Headstand (Seersasana) is considered the king of all Asanas. It was difficult to practice but has many benefits.

शीर्षासन, सलम्बा शीर्षासन, या योग शीर्षासन आधुनिक योग में व्यायाम के रूप में एक उल्टा आसन है; शास्त्रीय हठ योग में विभिन्न नामों के तहत इसे आसन और मुद्रा दोनों के रूप में वर्णित किया गया था। इसे सभी आसनों का राजा कहा गया है।

Step by Step Process to do a headstand

1. Come to your knees, make a triangle with your hands and flush them with the wall.

Interlock your fingers together, palms open, and place your forearms down. Elbows should be the same distance as your shoulders. Keep this position with your arms no matter what.

2. Place the top of your head down on the yoga mat in between your hands.

Rock back and forth on the top of your head to get a feel for the position of your skull. Find the spot where the frontal and parietal sutures meet—it will feel flat, and your neck will be in a neutral position.

3. Take some of the pressure off of your head and into your forearms, pulling your shoulders away from your ears.

Eventually, you will be balancing on the top of your head, but most of the weight should be in the forearms, supported by your shoulders.

4. Slowly straighten the legs, coming onto the toes.

Maybe this is as far as you go. If you feel comfortable here, begin to walk your straight legs closer to your face until you feel your abs catch. Your hips will be over your shoulders.

5. Push more of the weight into your forearms and shoulders, and use your strong core to lift the toes away from the mat.

Bend your knees, bringing your heels to your seat. The knees will still be in towards the chest. Once you have successfully obtained balance, begin to straighten at the hips, bringing your knees towards the sky. Then straighten the legs. Hold for 10-15 breaths.

To come out of the pose, bend the knees first, then bend at the hips, slowly coming down to the mat. Stay in Balasana or Child’s Pose for 5 breaths before lifting the head.

Benefits of Headstand:

  1.  This posture is beneficial if you have anxiety, fear, stress, or worrisome thoughts.
  2.  It can improve mental functioning.
  3.  It can help to prevent macular degeneration and eye defect issues.
  4.  It is helpful to improve nutrient delivery.
  5.  It is an awesome posture for upper body strength and muscular endurance.
  6.  It is helpful to improve human digestion.
  7.  It helps in decreasing fluid build-up in the legs, ankles, and feet.

Precaution during headstand posture

  1.  Keep the whole body in a vertical pose.
  2.  Try to relax the whole muscles.
  3.  In the case of extremely impure blood, the impurities could be directed into the brain.
  4.  It should not be done during pregnancy or menstruation.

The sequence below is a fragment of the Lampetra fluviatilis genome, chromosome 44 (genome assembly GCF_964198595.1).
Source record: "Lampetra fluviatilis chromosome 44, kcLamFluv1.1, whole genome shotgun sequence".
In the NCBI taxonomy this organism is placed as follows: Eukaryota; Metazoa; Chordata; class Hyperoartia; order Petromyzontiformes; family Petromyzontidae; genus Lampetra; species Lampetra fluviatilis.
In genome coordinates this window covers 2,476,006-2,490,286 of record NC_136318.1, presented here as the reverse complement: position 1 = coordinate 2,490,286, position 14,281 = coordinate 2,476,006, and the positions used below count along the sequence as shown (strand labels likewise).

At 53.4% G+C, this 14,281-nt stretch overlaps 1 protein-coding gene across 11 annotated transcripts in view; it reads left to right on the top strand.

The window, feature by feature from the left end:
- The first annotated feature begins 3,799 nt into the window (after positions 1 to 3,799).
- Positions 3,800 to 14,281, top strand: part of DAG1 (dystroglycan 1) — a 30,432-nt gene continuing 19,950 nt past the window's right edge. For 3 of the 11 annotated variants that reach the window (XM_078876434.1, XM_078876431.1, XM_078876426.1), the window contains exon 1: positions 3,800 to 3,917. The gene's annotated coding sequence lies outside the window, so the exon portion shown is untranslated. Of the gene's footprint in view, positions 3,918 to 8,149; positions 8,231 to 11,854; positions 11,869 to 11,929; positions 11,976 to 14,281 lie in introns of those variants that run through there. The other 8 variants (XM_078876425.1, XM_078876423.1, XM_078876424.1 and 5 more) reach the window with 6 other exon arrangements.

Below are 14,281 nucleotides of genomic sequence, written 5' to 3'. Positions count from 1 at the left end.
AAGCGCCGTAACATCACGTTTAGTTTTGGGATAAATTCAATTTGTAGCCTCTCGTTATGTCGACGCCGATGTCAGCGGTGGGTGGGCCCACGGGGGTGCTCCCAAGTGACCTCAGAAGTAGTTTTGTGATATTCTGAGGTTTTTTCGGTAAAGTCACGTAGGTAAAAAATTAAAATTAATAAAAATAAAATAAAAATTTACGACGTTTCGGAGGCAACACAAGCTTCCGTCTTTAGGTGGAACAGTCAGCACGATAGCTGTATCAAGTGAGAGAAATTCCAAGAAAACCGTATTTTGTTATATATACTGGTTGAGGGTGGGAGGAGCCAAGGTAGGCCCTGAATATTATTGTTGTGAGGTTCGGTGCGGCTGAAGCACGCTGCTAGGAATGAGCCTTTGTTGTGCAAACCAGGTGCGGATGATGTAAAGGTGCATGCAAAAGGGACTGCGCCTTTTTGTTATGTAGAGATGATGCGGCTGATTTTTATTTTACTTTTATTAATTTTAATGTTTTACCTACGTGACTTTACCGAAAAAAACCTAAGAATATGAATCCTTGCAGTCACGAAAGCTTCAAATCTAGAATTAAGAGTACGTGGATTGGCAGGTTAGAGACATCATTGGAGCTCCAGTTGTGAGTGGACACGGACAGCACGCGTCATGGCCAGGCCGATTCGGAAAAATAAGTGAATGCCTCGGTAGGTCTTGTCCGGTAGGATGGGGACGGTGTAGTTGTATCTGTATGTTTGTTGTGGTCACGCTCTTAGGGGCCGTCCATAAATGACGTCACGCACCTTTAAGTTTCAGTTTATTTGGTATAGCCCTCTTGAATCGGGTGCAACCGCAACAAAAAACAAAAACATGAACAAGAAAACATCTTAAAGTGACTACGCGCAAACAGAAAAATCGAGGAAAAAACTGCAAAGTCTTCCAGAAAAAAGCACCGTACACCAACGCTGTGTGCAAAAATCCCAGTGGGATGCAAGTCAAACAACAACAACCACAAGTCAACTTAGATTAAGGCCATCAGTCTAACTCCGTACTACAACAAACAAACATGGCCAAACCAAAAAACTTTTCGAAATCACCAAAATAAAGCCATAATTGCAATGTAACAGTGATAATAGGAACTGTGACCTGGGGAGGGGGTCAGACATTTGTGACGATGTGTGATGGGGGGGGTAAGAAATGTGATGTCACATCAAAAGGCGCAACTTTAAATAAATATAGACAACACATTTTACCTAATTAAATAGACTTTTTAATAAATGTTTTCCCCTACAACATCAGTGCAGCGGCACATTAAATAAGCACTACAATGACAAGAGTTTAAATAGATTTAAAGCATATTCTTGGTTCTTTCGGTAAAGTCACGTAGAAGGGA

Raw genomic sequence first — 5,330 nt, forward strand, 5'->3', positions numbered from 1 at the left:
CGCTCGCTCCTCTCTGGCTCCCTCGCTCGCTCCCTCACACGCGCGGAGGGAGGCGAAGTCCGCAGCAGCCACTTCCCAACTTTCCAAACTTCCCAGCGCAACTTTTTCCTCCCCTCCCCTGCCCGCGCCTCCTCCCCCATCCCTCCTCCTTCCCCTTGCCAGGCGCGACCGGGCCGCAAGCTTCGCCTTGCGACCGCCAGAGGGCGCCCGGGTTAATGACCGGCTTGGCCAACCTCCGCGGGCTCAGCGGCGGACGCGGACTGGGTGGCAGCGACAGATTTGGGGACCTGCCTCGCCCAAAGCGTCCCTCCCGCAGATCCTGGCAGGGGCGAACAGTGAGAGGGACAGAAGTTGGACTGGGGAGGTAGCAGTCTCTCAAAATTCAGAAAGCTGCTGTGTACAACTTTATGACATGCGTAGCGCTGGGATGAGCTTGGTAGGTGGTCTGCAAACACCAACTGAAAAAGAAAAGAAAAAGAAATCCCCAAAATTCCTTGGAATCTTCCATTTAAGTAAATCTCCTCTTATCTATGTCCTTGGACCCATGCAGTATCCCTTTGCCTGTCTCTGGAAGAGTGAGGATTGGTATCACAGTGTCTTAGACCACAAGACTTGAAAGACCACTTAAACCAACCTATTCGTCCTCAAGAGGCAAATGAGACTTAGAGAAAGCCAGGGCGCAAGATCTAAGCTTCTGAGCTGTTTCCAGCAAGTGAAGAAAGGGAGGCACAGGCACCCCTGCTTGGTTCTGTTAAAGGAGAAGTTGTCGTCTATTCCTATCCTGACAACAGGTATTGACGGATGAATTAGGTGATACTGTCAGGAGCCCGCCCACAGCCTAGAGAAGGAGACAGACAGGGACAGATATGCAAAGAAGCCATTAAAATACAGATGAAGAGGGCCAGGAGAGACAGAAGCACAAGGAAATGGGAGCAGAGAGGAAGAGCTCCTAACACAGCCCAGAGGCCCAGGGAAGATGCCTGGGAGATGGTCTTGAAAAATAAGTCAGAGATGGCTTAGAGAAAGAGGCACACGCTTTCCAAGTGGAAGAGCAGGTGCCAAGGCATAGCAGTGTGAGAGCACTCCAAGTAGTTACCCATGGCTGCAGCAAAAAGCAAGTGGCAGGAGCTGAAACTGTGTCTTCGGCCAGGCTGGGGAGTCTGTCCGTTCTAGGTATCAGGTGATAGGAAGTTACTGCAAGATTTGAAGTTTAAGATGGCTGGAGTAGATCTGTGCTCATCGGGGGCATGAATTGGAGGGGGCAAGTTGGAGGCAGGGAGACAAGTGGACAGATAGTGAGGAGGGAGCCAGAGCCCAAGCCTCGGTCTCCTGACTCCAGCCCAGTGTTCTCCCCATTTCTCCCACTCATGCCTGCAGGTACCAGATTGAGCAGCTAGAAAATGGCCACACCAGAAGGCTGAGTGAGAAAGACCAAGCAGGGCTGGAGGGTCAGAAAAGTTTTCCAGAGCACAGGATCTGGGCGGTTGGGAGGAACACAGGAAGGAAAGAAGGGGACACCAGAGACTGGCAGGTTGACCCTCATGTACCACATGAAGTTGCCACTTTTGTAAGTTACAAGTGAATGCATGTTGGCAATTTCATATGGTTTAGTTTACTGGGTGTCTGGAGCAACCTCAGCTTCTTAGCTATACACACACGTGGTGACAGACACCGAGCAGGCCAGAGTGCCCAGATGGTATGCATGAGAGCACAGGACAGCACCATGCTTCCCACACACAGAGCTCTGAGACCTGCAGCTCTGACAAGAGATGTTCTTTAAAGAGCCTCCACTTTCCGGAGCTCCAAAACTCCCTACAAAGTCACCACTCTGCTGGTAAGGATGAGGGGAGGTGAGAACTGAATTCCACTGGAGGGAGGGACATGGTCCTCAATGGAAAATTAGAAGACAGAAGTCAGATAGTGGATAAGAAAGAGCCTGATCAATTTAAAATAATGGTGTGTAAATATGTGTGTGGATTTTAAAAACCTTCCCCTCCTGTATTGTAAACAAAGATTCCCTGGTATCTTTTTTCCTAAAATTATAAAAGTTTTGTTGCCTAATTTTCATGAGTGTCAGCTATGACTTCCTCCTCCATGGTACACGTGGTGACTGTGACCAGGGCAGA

5.  The headstand should be immediately stopped if you experience a headache, feel dizziness, perspire profusely, become very hot, have palpitation of the heart.


Headstand (labeled at top Kapālī Āsana) from 1830 manuscript of the Joga Pradīpikā

The name Salamba Shirshasana comes from the Sanskrit words सालम्ब Sālamba meaning “supported,” शीर्ष, Śīrṣa meaning “head,” and आसन, Āsana meaning “posture” or “seat.”

The name Śīrṣāsana is relatively recent; the pose itself is much older but was known by other names. Like other inversions, it was practiced as Viparita Karani, described as a mudra in the Hatha Yoga Pradipika and other classical texts on haṭha yoga. Hemacandra‘s 11th-century Yogaśāstra names it Duryodhanāsana (“Duryodhana‘s pose”) or Kapālīkarana (“head technique”), while the 18th century Joga Pradīpikā calls it Kapālī āsana, head posture; it is number 17 of the set of 84 asanas described and illustrated there. However, the 19th century Sritattvanidhi uses the name Śīrṣāsana as well as Kapālāsana.[6] The Malla Purana, a 13th-century manual for wrestlers, names but does not describe 18 asanas including Śīrṣāsana.


In the Supported Headstand (Salamba Shirshasana), the body is completely inverted and held upright, supported by the forearms and the crown of the head. In his Light on YogaB. K. S. Iyengar uses forearm support, with the fingers interlocked around the head, for the basic posture Shirshasana I and its variations; he demonstrates a Western-style tripod headstand, the palms of the hands on the ground with raised elbows, for Shirshasana II and III; and other supports for further variants. Iyengar names and illustrates ten variants in all, as well as several preparatory and transitional poses.

The yoga headstand is nicknamed “king” of all the asanas. A variety of other asanas can be used to build the required upper body strength and balance.


The pose is advised against high blood pressure, heart palpitations, glaucoma, menstruation, or hiatal hernia.

Shirshasana, alongside Sarvangasana and Padmasana, is one of the asanas most often reported to cause an injury.


Urdhva Padmasana in Shirshasana

Shirshasana permits many variations, including:

Transliteration English Image
Salamba Shirshasana 2 Headstand 2 (palms down, shoulder width)
Salamba Shirshasana 3 Headstand 3 (palms down, in front of face)
Baddha Hasta Shirshasana Bound Hands Headstand
Baddha Konasana Shirshasana Bound Angle Pose in Headstand
Dvi Pada Viparita Dandasana Headstand Backbend
Eka Pada Shirshasana[a] Single-Leg Headstand
Mukta Hasta Shirshasana Free Hands Headstand
Parivrttaikapada Shirshasana Single-Leg Revolved Headstand
Parshva Shirshasana Side Headstand
Parshvaikapada Shirshasana Single-Leg Headstand
Upavistha Konasana Shirshasana Seated Angle Pose in Headstand
Urdhva Padmasana in Shirshasana Upward Lotus in Headstand

Mandalasana, the Circle pose, is not a single variation but a sequence of movements in Shirshasana in which the legs move in a full circle around the body from one headstand variation to the next.



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